Doctors’ Notes



Croup is a very common childhood sickness that occurs most often in the fall or winter but that can occur at any time of year.

Croup is a viral illness that affects the larynx (voice box) and wind pipe (trachea). The virus will cause irritation and inflammation to both, causing a very distinct sounding cough — usually described as a harsh, barky, seal-like cough. Sometimes the irritation and inflammation will cause a high-pitched “sweaky” sound when the child inhales. This sound is described as a stridor.

Croup, which is spread through respiratory droplets and passed from person to person, is often it’s worse at night time. The most commonly affected age group is 3 months to 3 years, but it can occur at any age.

Home Care

Most of the time croup can be managed at home with supportive measures. Moist air can help to calm the cough. The easiest way to provide an environment in which the child can inhale moist air is by turning the shower on and getting the bathroom hot and steamy. The child does not have to be in the water, which allows you to use hotter water to create more steam. Keeping the child calm is helpful, since the more worked up she becomes, the more the cough and breathing will worsen.

Cool air is also helpful in calming the cough. If it’s winter time, you can bundle the child well and head outside to allow him to get a few breaths of cold air. Opening a window and allowing the child to breath the air from the window is also helpful. If it;s not cool enough outside, you can try opening the freezer door and allowing the child to breath that cold air. (NOTE: If you suspect or know your child has asthma do not attempt to use the cold-air method.)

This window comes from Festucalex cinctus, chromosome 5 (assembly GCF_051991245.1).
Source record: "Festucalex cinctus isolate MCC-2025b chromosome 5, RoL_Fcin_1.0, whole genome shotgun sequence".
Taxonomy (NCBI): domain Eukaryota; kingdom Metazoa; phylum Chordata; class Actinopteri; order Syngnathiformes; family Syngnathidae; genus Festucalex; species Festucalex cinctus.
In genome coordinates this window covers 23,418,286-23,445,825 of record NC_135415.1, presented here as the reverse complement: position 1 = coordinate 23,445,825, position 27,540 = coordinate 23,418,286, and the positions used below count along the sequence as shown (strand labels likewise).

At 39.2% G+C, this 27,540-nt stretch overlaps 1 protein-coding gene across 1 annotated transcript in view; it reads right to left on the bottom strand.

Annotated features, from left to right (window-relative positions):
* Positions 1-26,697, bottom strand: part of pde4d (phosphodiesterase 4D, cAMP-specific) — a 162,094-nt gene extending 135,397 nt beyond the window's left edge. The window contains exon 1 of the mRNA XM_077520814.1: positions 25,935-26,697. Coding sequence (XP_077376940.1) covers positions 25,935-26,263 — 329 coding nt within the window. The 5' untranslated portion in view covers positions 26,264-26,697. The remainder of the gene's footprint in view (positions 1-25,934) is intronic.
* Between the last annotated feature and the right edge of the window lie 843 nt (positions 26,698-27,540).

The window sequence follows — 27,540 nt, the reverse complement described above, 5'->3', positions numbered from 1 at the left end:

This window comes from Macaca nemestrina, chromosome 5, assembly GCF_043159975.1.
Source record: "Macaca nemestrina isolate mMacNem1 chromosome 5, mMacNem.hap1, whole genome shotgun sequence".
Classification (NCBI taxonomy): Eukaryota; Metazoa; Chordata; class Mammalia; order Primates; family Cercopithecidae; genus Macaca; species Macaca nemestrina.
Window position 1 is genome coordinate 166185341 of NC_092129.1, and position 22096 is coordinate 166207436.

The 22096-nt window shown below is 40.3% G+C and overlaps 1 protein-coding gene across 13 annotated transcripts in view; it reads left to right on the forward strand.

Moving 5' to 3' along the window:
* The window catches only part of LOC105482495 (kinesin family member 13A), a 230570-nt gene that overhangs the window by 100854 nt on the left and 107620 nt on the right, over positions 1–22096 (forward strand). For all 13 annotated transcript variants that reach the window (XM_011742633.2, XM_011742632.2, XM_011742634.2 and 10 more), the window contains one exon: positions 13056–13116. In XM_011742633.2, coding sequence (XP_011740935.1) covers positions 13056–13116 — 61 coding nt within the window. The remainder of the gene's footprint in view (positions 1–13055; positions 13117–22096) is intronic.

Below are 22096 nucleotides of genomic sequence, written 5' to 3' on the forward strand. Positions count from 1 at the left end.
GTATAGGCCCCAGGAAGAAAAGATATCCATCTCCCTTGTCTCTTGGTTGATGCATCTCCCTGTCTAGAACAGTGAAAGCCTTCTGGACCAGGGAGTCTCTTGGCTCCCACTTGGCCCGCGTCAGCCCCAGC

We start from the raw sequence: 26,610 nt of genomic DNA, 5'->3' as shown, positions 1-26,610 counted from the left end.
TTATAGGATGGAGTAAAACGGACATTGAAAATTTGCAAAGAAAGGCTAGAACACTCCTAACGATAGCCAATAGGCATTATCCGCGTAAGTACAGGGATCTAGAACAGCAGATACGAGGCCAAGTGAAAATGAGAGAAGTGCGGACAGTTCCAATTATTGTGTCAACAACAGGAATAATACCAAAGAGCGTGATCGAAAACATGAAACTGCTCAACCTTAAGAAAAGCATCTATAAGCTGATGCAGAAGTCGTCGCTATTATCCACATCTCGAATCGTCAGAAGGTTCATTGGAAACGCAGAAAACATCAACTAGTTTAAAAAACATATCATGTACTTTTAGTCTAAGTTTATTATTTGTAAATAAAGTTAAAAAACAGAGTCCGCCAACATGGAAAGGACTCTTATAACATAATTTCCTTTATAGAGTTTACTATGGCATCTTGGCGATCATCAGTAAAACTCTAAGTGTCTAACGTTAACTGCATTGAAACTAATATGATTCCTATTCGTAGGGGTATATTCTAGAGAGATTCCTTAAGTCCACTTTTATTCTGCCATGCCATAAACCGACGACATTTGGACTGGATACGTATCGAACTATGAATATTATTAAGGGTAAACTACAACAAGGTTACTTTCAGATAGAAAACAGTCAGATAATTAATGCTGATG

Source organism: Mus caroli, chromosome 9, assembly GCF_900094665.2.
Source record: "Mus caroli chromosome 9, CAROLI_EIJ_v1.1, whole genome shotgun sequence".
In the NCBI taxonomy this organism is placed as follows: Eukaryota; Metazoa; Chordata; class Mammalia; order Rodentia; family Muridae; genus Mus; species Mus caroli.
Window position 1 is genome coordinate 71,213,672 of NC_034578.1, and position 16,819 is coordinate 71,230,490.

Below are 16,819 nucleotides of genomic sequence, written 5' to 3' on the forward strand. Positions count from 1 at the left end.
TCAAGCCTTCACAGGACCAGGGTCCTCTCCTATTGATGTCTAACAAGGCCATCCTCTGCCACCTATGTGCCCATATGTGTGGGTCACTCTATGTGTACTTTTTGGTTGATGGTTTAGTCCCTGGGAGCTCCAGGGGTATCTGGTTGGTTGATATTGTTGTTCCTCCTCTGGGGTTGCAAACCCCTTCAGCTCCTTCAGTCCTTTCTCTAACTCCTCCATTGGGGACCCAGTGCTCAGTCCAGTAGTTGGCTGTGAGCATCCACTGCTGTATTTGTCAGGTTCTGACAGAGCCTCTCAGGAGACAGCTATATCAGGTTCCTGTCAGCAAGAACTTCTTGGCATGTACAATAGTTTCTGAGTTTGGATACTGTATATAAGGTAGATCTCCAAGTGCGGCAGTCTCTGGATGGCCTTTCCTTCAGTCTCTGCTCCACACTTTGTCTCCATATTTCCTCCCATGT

What to Watch For

The greatest danger associated with croup is if the inflammation progresses and decreases the airflow past the trachea and larynx. A child will need immediate medical attention if:

  • You feel she can’t take a breath in,
  • He/she is unable to speak because of shortness of breath,
  • He/she gets excessively sleepy or turns blue when coughing.

Hearing a stridor when the child takes a deep breath, either when crying or between coughs, is common. It is NOT common to have the stridor with every breath that does not resolve as the child calms. If the child is calm but still breathing with a stridor, medical attention is also necessary.


Sometimes we will prescribe steroids to help with the inflammation and irritation. Antibiotics will not be helpful in the treatment of croup.   We do not recommend any cough syrups or medication under the age of 2 and strongly discourage their use under the age of 6. Honey is a good natural cough suppressant that can be mixed with a decaffeinated tea or given by itself. There are also over-the-counter cough medications that are honey-based that are fine to use for children over the age of one.

As always, if you have any questions, please call the office!

Stacey Stratton is a member of the American Academy of Physician Assistants and the Society for Physician Assistants in Pediatrics.